Archive for 6X6

Surfcasters at Sunrise

Posted in Medium format, photography, Travel, Uncategorized with tags , , , , , , , , , on August 11, 2017 by msogavt
Surfcasters at sunrise, Harvey Cedars LBI

Surfcasters at sunrise on the beach at Harvey Cedars, LBI, NJ, July 2017.

Voigtlander Perkeo II

This photo was shot on a Voigtlander Perkeo II medium format camera from the 1950s. Despite taking 6×6 images on 120 film, the camera fits in a coat pocket when folded up. The 80mm f3.5 lens is a basic four-element design, and the image quality declines rapidly in anything less than well lit. But I like this image with its rich, deep colors from the Fuji Pro 400H color print film that almost looks like an oil painting.

 

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6×6 with Kowa Six Part II

Posted in Medium format, photography, Uncategorized, Vermont with tags , , , , , , , on May 30, 2017 by msogavt
Looking toward North Beach, Burlington VT

Looking toward North Beach, Burlington VT

View back toward Burlington waterfront

View back toward Burlington waterfront

Two more winter images with the Kowa Six, this time with Kodak’s Porta 400 print film.  We didn’t really get our snow until later in the season. Just cold and bare ground. Nothing particularly interesting about either photo to me except, again, the advantages of medium-format photography when it comes to the quality of the image.

6×6 with Kowa Six Part I

Posted in Medium format, Uncategorized, Vermont with tags , , , , , , , , on May 29, 2017 by msogavt
Winter light

Burlington ferry docks lit by setting winter sun.

The Kowa Six’s 6×6 format shows off the depth of color that Fujifilm’s Velvia 100 brings to the image. This was shot with Kowa’s older camera — designed similar to the Hasselblad, but with a fixed film chamber built into the body. At 4 pounds-plus, not well suited for handheld photography on the bikepath. I love the big viewfinder, which seems brighter than my YashicaMat or Zeiss Ikoflex TLRs.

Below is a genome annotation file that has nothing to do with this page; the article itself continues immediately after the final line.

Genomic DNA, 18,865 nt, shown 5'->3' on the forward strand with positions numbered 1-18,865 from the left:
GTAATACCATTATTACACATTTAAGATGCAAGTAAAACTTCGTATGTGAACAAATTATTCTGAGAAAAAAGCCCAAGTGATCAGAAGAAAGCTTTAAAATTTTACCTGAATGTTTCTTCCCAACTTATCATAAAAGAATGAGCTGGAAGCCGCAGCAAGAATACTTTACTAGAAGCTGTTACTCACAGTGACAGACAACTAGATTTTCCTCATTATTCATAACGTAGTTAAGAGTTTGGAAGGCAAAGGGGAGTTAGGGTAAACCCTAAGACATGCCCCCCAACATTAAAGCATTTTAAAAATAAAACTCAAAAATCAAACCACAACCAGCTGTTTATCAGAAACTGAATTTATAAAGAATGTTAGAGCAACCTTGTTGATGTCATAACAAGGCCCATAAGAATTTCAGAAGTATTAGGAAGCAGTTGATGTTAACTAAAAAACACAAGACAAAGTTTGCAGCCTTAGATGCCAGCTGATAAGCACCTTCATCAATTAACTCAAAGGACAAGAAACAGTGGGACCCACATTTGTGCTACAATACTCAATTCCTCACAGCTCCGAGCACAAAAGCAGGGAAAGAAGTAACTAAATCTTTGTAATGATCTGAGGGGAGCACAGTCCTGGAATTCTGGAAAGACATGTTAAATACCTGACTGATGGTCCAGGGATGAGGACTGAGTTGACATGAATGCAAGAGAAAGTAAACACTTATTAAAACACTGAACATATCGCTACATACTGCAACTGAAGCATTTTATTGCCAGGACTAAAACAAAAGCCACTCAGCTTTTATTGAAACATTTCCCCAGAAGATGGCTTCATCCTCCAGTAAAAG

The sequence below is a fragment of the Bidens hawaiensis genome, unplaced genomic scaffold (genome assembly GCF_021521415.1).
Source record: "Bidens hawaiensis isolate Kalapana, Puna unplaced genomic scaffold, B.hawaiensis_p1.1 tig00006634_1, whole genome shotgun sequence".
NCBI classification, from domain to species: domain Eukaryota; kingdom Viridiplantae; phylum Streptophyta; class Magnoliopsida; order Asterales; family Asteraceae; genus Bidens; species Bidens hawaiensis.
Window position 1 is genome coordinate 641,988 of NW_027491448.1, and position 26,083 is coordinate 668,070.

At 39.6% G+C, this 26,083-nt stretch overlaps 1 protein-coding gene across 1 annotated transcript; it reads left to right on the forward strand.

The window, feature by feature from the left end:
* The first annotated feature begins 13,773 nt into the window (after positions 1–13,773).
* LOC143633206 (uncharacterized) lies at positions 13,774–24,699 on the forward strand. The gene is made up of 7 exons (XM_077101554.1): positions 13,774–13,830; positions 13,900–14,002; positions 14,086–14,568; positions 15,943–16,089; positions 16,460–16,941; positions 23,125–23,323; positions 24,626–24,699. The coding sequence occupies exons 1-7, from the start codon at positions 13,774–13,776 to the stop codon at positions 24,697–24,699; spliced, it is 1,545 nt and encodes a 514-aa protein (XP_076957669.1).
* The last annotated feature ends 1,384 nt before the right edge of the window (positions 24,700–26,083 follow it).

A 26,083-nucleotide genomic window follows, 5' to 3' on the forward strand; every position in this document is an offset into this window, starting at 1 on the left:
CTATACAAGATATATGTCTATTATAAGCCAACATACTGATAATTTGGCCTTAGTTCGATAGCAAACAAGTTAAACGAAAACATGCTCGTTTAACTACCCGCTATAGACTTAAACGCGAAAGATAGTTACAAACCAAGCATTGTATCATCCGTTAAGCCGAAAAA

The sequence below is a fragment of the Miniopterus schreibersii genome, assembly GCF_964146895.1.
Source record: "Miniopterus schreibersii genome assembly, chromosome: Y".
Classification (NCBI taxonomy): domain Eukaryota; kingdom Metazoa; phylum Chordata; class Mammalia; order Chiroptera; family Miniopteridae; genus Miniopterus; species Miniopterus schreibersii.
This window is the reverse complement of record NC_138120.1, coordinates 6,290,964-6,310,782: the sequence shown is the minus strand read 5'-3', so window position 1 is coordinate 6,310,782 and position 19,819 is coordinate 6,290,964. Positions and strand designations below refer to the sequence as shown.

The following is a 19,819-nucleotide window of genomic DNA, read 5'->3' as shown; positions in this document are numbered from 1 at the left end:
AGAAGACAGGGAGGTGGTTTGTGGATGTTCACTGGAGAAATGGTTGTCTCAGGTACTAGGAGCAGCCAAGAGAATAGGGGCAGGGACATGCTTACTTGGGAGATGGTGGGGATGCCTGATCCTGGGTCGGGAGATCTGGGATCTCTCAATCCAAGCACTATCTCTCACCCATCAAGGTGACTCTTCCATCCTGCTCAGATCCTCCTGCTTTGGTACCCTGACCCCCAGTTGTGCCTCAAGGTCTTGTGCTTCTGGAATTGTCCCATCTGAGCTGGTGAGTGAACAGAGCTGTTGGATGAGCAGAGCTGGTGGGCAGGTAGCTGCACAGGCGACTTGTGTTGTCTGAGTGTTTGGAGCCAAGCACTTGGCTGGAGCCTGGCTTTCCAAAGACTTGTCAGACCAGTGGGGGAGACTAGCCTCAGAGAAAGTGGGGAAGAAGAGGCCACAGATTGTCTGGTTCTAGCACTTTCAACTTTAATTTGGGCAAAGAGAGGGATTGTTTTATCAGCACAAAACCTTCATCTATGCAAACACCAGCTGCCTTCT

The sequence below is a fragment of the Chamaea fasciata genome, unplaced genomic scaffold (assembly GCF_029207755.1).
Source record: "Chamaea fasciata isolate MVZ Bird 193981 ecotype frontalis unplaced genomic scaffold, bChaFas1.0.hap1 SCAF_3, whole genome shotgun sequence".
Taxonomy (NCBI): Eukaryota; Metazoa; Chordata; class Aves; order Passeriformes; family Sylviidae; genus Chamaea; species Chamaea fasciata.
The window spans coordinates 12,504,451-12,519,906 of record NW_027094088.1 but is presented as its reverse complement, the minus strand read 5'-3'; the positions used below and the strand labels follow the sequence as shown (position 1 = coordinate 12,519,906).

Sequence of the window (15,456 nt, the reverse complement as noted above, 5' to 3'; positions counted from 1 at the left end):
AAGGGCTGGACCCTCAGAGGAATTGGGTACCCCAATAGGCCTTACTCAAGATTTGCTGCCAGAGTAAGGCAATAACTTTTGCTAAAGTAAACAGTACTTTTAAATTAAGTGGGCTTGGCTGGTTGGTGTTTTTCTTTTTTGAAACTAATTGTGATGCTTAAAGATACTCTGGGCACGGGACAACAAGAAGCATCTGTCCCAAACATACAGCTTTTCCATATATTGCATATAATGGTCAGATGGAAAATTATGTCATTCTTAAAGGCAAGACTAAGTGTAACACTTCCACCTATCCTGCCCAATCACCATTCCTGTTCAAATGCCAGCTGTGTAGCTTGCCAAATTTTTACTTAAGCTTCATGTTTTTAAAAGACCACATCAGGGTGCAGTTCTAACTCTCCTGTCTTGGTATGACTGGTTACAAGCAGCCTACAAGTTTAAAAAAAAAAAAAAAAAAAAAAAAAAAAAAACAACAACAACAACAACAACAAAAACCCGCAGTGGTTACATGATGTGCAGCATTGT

Welta Weltaflex – first time out with a TLR

Posted in Medium format, photography with tags , , , , , , , , , , , , , on September 22, 2010 by msogavt

Light and shadow

I like this photo, which is just our coffee table with a couple of candy dishes in the afternoon light. I tried to over expose it enough to get a strong contrast between light and dark. I like the vase of flowers almost floating in the background, and also the texture of the table accented by the shadows. Composition-wise, it’s not that interesting, so I guess this is mostly about light and shadows.

This was my first time out with a twin-lens reflex camera. I really like the whole process of looking down into the viewfinder to compose the picture. It takes time and makes you think. That’s a good thing. I used a  hand-held Sekonic L-248 light meter, another step that slows you down. With a TLR, it’s more about each shot, not taking a quick burst of shots  and choosing the best one. I consider myself lucky if I end up with even one decent photo out of a roll when I’m just shooting around town or the house to play with a camera.

Welta Weltaflex

The Weltaflex is a low-end TLR made in the former East Germany. My model has “Made in Germany, USSR Occupied” on it. There are supposed to be strips of leatherette on either side of the lens, but they peeled off. I’ve since glued them back on, but they’re still curled.

The camera  comes with a three-element lens. Still, the photos are reasonably sharp with good contrast. Using a tripod, I could shoot this easily at 1/30, and could go slower although the viewfinder goes dark in dim light making focusing difficult. The camera also has double exposure prevention. You have to advance the film before the shutter will cock. The film advance knob stops when you get to the next frame so you don’t have to mess with the red window in the back.

This was also a test for some really cheap 120 film I bought online – Shanghai GP3 100, $12 for 5 rolls including shipping. Looks like it’s more than adequate, although I’ve read other people have had trouble with the backing paper coming loose.

One thing I did have trouble with was in framing the pictures. You have to compensate for the difference between the positions of the viewing and taking lenses, which I never quite figures out on this first roll. The image being reversed left to right also takes some getting used to, especially when you have to pan to make small adjustments to the framing.

Here’s what I mean about the difference between and viewing and taking lens perspective.

Moran Plant, Burlington waterfront

The railing wasn’t in the viewing lens so I had no idea it was in the frame.  I thought I had the tripod high enough to clear the railing. Oh well.

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